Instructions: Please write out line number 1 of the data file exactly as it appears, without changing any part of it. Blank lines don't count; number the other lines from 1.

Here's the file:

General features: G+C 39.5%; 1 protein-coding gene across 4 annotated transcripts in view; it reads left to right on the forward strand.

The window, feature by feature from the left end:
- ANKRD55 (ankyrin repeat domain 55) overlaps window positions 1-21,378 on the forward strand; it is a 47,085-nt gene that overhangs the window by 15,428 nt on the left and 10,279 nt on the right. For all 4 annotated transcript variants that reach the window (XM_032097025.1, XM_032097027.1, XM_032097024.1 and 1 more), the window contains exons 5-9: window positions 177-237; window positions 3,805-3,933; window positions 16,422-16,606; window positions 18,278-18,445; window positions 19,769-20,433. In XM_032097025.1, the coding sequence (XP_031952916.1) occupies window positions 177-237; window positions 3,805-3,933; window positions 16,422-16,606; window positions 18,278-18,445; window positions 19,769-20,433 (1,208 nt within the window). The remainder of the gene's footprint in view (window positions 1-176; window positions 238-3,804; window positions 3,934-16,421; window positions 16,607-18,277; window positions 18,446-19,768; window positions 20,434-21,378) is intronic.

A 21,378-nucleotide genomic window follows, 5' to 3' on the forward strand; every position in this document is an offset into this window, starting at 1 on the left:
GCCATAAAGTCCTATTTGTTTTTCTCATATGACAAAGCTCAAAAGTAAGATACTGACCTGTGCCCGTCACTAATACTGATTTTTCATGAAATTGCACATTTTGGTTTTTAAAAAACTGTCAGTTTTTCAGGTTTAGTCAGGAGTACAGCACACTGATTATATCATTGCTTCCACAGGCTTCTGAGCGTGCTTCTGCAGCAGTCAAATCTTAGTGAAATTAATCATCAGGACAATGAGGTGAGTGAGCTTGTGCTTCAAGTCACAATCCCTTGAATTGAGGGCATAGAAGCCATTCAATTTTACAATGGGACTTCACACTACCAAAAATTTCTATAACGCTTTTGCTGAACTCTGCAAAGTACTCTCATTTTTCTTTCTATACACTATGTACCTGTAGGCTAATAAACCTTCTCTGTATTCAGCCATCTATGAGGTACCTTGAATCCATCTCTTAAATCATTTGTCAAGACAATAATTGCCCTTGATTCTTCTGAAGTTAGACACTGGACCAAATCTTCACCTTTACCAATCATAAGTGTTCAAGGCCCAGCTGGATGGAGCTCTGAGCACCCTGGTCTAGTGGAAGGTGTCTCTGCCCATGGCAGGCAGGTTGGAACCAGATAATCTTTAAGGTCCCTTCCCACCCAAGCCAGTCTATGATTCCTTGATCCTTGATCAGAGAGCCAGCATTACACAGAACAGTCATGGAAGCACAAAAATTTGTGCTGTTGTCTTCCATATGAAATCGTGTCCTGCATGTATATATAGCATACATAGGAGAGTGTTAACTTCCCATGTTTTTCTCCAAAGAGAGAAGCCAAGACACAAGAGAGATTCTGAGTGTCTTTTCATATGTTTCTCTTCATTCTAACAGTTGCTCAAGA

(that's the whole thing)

General features: G+C 39.5%; 1 protein-coding gene across 4 annotated transcripts in view; it reads left to right on the forward strand.